Although the responses of dopamine neurons in the primate midbrain are well characterized as carrying a temporal difference (TD) error signal for reward prediction, existing theories do not offer a credible account of how the brain keeps track of past sensory events that may be relevant to predicting future reward. Empirically, these shortcomings of previous theories are particularly evident in their account of experiments in which animals were exposed to variation in the timing of events. The original theories mispredicted the results of such experiments due to their use of a representational device called a tapped delay line.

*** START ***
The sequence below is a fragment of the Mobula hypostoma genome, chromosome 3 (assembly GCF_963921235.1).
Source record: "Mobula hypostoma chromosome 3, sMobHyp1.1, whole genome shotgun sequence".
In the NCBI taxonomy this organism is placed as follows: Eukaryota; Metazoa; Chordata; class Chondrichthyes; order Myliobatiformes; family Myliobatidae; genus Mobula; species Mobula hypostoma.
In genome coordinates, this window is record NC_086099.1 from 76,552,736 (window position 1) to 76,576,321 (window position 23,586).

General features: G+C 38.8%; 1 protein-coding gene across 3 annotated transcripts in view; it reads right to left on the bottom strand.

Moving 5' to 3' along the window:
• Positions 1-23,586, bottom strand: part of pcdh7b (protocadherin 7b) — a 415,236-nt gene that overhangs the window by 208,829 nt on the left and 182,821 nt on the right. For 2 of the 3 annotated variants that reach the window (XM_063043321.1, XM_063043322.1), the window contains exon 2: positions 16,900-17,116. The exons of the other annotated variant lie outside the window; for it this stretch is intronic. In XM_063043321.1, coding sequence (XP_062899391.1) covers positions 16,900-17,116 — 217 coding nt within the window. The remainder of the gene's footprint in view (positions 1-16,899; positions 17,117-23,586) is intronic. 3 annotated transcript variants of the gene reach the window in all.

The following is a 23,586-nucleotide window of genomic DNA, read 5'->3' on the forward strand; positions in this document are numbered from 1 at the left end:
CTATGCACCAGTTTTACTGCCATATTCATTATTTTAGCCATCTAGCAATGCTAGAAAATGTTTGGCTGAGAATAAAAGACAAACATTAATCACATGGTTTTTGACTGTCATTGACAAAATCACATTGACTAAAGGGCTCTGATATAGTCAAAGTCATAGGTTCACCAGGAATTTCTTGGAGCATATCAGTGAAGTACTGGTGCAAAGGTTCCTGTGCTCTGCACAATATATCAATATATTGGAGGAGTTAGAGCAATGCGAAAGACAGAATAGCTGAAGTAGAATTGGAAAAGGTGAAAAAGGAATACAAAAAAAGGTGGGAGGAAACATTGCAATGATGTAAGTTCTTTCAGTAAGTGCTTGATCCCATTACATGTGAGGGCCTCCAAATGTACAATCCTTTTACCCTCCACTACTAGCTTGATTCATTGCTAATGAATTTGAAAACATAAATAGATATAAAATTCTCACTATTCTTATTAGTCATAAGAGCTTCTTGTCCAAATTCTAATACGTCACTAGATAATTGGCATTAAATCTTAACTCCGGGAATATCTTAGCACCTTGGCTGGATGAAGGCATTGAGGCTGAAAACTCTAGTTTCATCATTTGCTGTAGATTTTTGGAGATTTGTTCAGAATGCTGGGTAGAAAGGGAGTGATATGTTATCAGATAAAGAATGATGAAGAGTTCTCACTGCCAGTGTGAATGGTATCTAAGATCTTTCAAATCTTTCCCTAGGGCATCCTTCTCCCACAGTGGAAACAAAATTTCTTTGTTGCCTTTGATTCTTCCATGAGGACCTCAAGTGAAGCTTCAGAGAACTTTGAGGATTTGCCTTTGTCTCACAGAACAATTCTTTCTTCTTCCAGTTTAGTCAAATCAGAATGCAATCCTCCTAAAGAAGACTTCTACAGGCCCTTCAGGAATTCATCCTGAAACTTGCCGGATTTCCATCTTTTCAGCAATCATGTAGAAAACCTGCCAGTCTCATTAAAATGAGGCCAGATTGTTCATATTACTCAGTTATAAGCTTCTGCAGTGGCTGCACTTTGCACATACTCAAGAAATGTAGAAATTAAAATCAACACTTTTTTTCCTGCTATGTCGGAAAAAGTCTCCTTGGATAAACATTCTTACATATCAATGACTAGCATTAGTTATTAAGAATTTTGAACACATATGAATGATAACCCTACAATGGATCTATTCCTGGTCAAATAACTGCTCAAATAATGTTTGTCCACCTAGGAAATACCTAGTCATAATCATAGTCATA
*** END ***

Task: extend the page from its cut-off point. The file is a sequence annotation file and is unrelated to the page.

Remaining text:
Here we propose that a richer understanding of history representation and a better account of these experiments can be given by considering TD algorithms for a formal setting that incorporates two features not originally considered in theories of the dopaminergic response: partial observability (a distinction between the animal's sensory experience and the true underlying state of the world) and semi-Markov dynamics (an explicit account of variation in the intervals between events). The new theory situates the dopaminergic system in a richer functional and anatomical context, since it assumes (in accord with recent computational theories of cortex) that problems of partial observability and stimulus history are solved in sensory cortex using statistical modeling and inference and that the TD system predicts reward using the results of this inference rather than raw sensory data. It also accounts for a range of experimental data, including the experiments involving programmed temporal variability and other previously unmodeled dopaminergic response phenomena, which we suggest are related to subjective noise in animals' interval timing. Finally, it offers new experimental predictions and a rich theoretical framework for designing future experiments.

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